Seven Easy Hikes in The Great Smoky Mountains

The Great Smoky Mountains, also often called the hiker’s paradise, offer an extensive range of hiking trails. Each trail has something to offer at the end, from large waterfalls bouncing off the rocks to rustic homesteads resting in the woods.

Ascending the trails amidst the lush greenery and chirping of the birds is an experience in itself. It helps you unwind and feel one with nature while indulging in some cardio at the same time.

But are all trails strenuous? Do first-time hikers have to be pack mules carrying all their camping gear up a mountain?

No, not at all!

The Great Smoky Mountains offer a variety of easy hikes as well, perfect for beginners and families with small children. So, if you don’t want to break a sweat on your vacation but still want to enjoy the pleasantness of The Smokys, here are some easy hikes in the area.

1. Cataract Falls Trail

Located less than 10 minutes from Gatlinburg’s main drag, this short route is perfect for families with young children.

The trailhead begins at the Sugarlands Visitor Center, and the path is well-marked and relatively flat. You’ll find a few minor ups and downs, but nothing too dramatic will take your breath away (literally).

At the trail’s end is an observation deck where you can take in the beauty of the falls and snap some pictures. So if this is your first hiking vacation, just rent some cheap cabins in the Smoky Mountains and make a day trip to the Cataract Falls trail.

2. Laurel Falls Trail

Laurel Falls is an excellent option if you’re looking for a great waterfall and a simple hike. The trail is about two and a half miles long and passes by an old-growth forest. You’ll also find a lot of wildflowers blooming by the trail in the springtime. The hike is shaded, so it’s a great choice on a hot day.

Laurel Falls is an 80-foot tall waterfall with snow-white water tumbling down a series of rocks. The trailhead to Laurel Falls is small, and the waterfall is extremely popular, so parking is also limited. Weekends and summer weekdays see the most foot traffic, but the area is lively year-round.

3. Rainbow Falls and Grotto Falls

Rainbow Falls, and Grotto Falls, are only a mile apart and are also some of the most loved trails in The Smokys.

Rainbow Falls is an 80-foot waterfall with a rainbow often appearing in the mist at the bottom of the falls on sunny days. It is about a 5.4 miles round trip from the trailhead. If your intrepid crew is up for it, you can continue to the top of Mount LeConte for an additional 4.2 miles. It is the third-highest peak in The Smokys, and you will be rewarded with an incredible view.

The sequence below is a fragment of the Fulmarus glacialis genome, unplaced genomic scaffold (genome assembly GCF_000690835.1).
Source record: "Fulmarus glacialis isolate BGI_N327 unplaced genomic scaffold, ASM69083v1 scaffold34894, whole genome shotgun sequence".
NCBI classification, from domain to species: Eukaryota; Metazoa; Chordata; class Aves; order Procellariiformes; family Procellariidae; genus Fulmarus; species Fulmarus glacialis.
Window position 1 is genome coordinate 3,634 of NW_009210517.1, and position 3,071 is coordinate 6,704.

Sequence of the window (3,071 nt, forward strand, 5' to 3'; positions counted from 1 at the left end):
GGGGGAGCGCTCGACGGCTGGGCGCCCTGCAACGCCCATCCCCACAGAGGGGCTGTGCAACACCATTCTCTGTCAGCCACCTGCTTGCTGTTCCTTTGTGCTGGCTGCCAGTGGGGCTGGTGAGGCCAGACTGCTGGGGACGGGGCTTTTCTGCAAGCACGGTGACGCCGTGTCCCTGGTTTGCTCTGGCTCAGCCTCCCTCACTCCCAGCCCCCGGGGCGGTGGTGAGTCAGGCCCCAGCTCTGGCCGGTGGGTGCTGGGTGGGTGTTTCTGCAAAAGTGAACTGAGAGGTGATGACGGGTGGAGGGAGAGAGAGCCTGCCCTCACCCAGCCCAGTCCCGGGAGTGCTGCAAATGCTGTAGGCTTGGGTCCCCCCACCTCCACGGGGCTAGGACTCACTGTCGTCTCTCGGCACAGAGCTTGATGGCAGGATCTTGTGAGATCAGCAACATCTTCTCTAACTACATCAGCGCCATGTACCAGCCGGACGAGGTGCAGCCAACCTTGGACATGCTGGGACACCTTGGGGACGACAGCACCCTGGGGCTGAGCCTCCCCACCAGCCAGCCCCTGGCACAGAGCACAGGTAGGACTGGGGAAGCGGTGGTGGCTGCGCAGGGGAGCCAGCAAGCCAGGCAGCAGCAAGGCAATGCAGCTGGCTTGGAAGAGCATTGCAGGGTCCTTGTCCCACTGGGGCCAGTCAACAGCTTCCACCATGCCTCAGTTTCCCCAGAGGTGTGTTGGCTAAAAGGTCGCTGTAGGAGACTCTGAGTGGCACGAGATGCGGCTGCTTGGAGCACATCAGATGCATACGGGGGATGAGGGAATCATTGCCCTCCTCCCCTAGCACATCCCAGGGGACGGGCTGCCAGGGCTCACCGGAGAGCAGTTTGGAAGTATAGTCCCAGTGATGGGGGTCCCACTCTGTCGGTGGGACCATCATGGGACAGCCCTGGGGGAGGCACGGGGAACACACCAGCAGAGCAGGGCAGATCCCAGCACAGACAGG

Grotto Falls is a 25-foot cascade that you can walk behind. It is a shorter hike at only three miles round trip; therefore, you can do it in less time. Spring is a pleasant time to hike as the trail is lined with trilliums, wildflowers, and violets.

The trailhead for both hikes is the Trillium Gap Trail, located near Gatlinburg.

4. Abrams Falls Trail

One of the easy and enjoyable adventures of The Smokys is the Cades Cove loop. It’s a single-lane road lined with historic buildings and enthusiastic sightseers waiting to spot wildlife.

The Abrams Falls trailhead is situated on the loop road, and it’s an easy five-mile hike to the falls. The waterfall itself is 20 feet tall and flows into a large pool. The trail also takes you through an old-growth forest where you might observe white-tailed deer, black bears, or wild turkeys rummaging for food. The Abrams Falls trail is a great choice for families with small children as it’s not too strenuous.

The Cades Cove loop road doesn’t allow vehicles on Wednesdays and Saturdays until ten o’clock in the morning, so plan your hike accordingly.

5. Mingus Mill and Mingus Creek Trail

One of the best-preserved gristmills in The Smokys, Mingus Mill, is a great spot to learn about the area’s history. The mill is located just outside of Cherokee. 

The Mingus Creek Trail is a short, easy hike that starts at the mill and follows Mingus Creek for about a mile. The trail is shaded and has a few small creek crossings. You might see some wildflowers blooming in the springtime.

The trail ends at an old homestead site where you can see the foundations of the house and barn. You can stop by for a snack before returning to the mill.

6. Metcalf Bottom Trails

A laid-back picnic area about 9.5 miles from the Sugarlands Visitor Center, Metcalf Bottoms is perfect for stopping for a break from the hustle and bustle of Gatlinburg.

Two short trails start at the picnic area, and both are easy hikes. The first trail leads to an old cemetery where you can learn about some of the early settlers of The Smokys. The second trail takes you to the remains of an old home site.

The Metcalf Bottom trails are a great way to experience a little bit of history without hiking for miles. And the picnic area is perfect for enjoying a peaceful lunch in The Smokys.

7. Elkmont Natural Trail

Finding an easy and interesting hike is a must when traveling with kids. The Elkmont Natural Trail is an excellent option as it’s only half a mile long and has a lot of different things to see.

The trail starts at the Elkmont Campground and follows an old roadbed through the woods. Along the way, you’ll see an old stone chimney, the remains of a cabin, and a small waterfall.

The Elkmont Natural Trail is a great way to introduce your kids to hiking; they’ll love exploring all the different sights along the way.


Hiking is the top activity in The Smokys, and plenty of easy trails are perfect for families with small children. You’ll experience something new every time, whether it’s lone deer in the woods or a beautiful wildflower blooming by the side of the trail. So, get out there and explore all The Smokys have to offer! 

Scott is the editor-in-chief of Spice Market New York. He is also an author and publisher of his own craft.